1. Yeah, it's actually a load board simulating some headphone impedances from 10-300Ω. It also has 3.5 and 2.5mm jacks so you can plug in actual headphones as load.

      It was designed for calibration for the E1DA DACs with 2nd and 3rd harmonic tweaking with jacks depending on which DAC you have (9038S - balanced 2.5mm, 9038D - unbalanced 3.5mm).

      I don't have the E1DA DACs to test out how this would work in that context.

      Delete
  5. Hi
    Thanks for this.

    I have a few question
    First, thanks for listing the input impedances.
    That was my first question.
    I'm not fully happy with those figures, but that's a given.

    1. Did you compare the mono mode with RME's equivalent (Feeding both inputs in M/S mode and reading only left channel) ?

    2. Did you compare to RME at lower Voltage '1V, as an example) ?
    The RME's lowest gain range is 4dBu, while this one's is 7dBu.

    Have a good day.

    ReplyDelete
    Replies
    1. Thanks for the note RJA4000,
      Good point. I'll have a look at the RME with the mono cables tonight for comparison.

      Yeah, could also feed 1V into the RME and Cosmos for a look. My assumption is that at the lowest input level, the Cosmos would lose some steam due to the lower impedance. The question is whether it still out resolves the RME's AKM chips.

      Delete
  6. IMO it would be nice if high impedance buffer was integrated in the design. Also if the RIAA digital filter option was enabled and also SPDIF output added. Then it would be the device attractive to many audiophiles, enabling them to input their turntables to their dacs and listen to vinyl through digital chain in real time. Sadly IVX is not interested in such device.

    ReplyDelete
    Replies
    1. Hi Vuki,
      Of course in time there will be more products using the ES9822 ADC so keep an eye on the upcoming generations and features you want.

      Like it took years for companies to achieve the kind of performance we're finally seeing now with the ES9038Pro (ie. Topping D90SE), so too it might take time to optimize the ES9822 performance.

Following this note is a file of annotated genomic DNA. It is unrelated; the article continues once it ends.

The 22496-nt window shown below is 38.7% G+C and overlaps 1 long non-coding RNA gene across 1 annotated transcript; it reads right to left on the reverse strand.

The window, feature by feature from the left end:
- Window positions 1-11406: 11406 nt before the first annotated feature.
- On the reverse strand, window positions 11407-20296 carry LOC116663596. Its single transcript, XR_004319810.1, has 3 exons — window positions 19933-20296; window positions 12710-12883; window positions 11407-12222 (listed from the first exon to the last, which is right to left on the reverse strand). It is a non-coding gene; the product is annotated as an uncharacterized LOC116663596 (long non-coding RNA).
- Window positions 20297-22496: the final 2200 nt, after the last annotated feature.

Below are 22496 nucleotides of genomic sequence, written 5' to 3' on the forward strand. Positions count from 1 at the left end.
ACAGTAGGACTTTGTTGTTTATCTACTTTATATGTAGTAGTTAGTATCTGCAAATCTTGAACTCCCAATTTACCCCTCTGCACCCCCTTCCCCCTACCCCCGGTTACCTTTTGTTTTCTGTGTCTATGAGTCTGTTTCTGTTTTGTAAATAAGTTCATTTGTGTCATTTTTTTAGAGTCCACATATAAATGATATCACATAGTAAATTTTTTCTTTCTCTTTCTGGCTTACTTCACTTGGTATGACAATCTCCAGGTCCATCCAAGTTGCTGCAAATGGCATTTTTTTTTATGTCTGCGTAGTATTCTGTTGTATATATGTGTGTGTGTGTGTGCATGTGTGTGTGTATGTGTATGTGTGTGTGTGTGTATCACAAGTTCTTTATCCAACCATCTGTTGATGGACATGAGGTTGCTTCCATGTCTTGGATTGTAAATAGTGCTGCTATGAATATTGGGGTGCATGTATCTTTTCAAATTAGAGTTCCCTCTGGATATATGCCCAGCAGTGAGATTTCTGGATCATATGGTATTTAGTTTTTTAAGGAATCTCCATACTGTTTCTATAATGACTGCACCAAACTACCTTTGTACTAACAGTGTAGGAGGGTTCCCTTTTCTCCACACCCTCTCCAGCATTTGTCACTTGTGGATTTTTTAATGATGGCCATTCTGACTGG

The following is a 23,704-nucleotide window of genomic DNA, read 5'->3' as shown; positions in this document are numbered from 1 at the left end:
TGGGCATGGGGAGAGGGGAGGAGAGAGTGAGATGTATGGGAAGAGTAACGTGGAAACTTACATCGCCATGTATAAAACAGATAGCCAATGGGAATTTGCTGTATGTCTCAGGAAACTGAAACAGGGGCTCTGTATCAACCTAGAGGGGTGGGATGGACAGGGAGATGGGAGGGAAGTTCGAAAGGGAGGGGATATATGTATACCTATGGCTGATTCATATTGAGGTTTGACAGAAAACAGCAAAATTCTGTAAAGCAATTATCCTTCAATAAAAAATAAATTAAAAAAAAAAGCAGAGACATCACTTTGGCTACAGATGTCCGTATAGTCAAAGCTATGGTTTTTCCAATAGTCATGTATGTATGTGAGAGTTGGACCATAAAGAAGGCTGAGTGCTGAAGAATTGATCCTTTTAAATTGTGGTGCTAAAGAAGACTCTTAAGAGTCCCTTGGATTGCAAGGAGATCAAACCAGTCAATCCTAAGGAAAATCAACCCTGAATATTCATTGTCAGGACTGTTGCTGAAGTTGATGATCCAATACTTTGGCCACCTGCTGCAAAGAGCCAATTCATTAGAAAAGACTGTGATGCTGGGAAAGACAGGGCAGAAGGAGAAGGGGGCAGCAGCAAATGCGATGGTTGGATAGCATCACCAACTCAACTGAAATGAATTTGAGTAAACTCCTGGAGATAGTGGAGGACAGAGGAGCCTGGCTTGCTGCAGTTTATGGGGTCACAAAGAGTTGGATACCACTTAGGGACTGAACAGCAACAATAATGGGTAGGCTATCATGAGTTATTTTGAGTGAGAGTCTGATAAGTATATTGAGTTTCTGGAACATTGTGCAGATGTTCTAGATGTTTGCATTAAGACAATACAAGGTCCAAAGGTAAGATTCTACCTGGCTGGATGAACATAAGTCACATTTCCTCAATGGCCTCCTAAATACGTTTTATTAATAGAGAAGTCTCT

The Cosmos ADC is a simple design and I think there's elegance in that. We might even see a level of performance hard to beat within certain parameters because of that simplicity and lack of input buffer. Years ago when I was more into digital photography, I remember agonizing over whether to buy the Nikon D800 or D800E. The 'E' model actually removing the optical low-pass filter to achieve potentially higher resolution but at the risk of aliasing distortions. Might be a similar kind of trade-off here... Lower price also thanks to that simplicity.

      Delete
  7. Hi Archi

    Yes I know, I am late with this party (was too busy), but yes, great article for an upcoming great product. Please let me know, when this ADC will be available, as I want to buy one, for the “on the go” measurements. Even I have right now the RME ADI-2 Pro FS R BE for that.

    And good to read, that you bought the Topping D90SE for “reference”. Right now, I do have the Topping D90 for cross checking with other DACs, and its very well done. Looking forward to your results on the D90SE, maybe also a reason for me for further cross check.

    Have a nice day
    Juergen

    ReplyDelete
    Replies
    1. Hey Juergen,
      Great hearing from you! Hope the travels over the summer smooth and fruitful!

      Yeah, I know a number of engineers and audio designers also use the RME ADI-2 Pro line for their measurements at home, then the AP at work... For those high-resolution, balanced DACs (without too high impedance!) I think this E1DA Cosmos provides fantastic resolving power with low noise, flat frequency and tight time-domain performance

      Looks like Ivan is running into some issues with the crystal as he prepares to go into manufacturing:
      https://www.audiosciencereview.com/forum/index.php?threads/best-spec-adc-chip-currently.13469/page-17#post-908530

      Yikes. Hope that's resolved soon...